Dozens arrested in Boeing plant drug raid

Four-year undercover operation by the FBI leads to 37 arrests at facility that produces military aircraft.

    Boeing's Ridley Park plant in Pennsylvania makes Chinook helicopters and Osprey planes used in Afghanistan [Reuters]

    United States federal agents have arrested 37 people in a drugs raid at a suburban Philadelphia plant run by Boeing that makes military aircraft .

    Boeing was alerted to the alleged drugs ring by members of staff. Managers then called in the FBI, whose agents worked undercover at the plant. It is alleged that those arrested were dealing and buying prescription drugs.

    Following a four-year investigation, the US Attorney, Zane David Memeger said 23 people were charged with selling the prescription painkiller Oxycontin and other illegal drugs and 14 were charged with attempted possession of various drugs.

    All but one of those charged is a current or former Boeing employee. Another person was expected to be arrested.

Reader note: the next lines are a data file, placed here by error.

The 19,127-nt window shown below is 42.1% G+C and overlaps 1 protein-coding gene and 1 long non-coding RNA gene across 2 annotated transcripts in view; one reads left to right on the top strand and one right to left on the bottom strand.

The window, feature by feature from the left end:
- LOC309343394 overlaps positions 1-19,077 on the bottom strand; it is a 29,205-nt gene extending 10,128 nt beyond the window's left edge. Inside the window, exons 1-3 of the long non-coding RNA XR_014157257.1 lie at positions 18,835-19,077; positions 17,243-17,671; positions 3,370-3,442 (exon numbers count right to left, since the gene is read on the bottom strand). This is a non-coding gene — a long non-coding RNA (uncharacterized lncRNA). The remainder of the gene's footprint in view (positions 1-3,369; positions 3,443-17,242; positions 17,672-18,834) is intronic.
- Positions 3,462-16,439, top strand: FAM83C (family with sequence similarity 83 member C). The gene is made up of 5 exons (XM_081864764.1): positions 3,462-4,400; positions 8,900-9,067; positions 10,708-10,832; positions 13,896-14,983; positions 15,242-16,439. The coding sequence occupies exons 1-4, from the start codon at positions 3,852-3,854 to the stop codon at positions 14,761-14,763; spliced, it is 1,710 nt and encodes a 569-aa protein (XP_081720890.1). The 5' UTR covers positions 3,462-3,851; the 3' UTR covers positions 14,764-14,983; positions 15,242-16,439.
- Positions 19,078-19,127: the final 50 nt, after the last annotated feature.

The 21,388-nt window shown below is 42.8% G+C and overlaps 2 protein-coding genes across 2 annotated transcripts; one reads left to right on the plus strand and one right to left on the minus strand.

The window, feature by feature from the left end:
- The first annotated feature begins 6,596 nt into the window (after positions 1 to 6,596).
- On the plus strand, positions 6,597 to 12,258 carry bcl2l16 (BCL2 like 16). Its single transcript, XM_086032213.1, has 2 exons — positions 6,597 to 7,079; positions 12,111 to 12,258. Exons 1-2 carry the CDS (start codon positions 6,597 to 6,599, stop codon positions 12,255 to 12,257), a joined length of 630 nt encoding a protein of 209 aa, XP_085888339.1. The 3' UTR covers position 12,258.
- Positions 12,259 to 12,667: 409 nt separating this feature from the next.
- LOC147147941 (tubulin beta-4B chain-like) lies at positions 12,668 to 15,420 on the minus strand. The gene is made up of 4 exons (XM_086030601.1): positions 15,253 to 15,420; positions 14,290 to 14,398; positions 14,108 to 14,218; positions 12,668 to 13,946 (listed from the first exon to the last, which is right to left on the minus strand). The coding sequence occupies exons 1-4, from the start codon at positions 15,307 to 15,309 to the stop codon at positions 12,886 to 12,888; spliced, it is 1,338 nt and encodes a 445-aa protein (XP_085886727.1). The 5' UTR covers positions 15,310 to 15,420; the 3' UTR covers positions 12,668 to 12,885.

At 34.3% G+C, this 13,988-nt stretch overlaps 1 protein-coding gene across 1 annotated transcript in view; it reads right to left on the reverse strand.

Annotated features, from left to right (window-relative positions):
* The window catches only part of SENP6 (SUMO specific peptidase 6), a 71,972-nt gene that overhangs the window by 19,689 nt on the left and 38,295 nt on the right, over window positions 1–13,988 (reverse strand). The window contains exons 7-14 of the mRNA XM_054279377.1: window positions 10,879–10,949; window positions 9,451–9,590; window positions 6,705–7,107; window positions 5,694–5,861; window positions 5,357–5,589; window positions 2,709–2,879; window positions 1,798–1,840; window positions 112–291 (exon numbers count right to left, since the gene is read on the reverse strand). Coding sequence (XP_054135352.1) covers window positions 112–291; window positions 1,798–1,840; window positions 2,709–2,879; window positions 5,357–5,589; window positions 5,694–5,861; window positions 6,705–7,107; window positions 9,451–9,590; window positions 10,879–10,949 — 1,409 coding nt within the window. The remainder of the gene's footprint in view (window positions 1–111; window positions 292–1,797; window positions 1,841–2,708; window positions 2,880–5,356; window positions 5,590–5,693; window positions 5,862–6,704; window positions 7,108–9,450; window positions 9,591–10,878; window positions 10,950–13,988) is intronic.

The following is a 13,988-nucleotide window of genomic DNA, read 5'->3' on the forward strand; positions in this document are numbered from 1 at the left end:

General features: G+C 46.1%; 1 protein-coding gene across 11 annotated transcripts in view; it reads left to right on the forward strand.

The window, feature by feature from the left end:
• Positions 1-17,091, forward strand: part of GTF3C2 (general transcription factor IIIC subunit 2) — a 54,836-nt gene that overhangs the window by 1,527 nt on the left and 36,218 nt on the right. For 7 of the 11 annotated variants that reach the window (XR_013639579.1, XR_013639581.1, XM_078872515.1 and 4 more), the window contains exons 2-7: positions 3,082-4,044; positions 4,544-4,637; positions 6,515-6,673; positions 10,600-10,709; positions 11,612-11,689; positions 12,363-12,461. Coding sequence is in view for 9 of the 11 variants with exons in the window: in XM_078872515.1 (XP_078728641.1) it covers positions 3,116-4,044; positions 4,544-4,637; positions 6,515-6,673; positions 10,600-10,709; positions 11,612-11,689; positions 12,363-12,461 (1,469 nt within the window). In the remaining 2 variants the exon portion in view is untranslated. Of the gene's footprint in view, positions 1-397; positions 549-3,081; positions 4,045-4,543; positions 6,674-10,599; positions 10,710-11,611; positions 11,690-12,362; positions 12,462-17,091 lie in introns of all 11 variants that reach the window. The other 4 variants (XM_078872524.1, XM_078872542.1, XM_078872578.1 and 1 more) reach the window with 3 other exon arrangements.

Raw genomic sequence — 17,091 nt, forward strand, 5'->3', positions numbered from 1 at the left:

"This investigation and prosecution focused not only on the sellers, but also on the users because of the critical role that these employees play in manufacturing military aircraft," said Memeger.

    Boeing employs more than 6,000 people at the Ridley Park plant, where the V-22 Osprey vertical take-off aircraft and H-47 Chinook helicopters are produced.

    The Osprey and Chinook are standard US military aircraft used in Iraq and Afghanistan.

    Boeing spokesman Damien Mills said the company cooperated with the investigation and made sure the employees under suspicion were in no position to compromise the safety or quality of the aircraft.

    Organised raid

    FBI and Drug Enforcement Administration agents launched the raid early on Thursday morning at the plant.

    The raid found varied amounts of the power painkiller Oxycontin as well as fentanyl, which is sold in lozenge form as Actiq.

    It also found the painkiller buprenorphine, which is sold as Suboxone, and the anti-anxiety drug alprazolam, sold as Xanax, said FBI

    Boeing issued a statement saying it "commends the US Attorney's Office and other federal law enforcement agencies for their rigorous and thorough investigation, throughout which we took appropriate steps to ensure safety of our employees and the absolute integrity and quality of the products we produce for our customers".

    If convicted, those charged with distribution face possible sentences of 10 to 260 years in prison and millions of dollars in fines.

    SOURCE: Agencies


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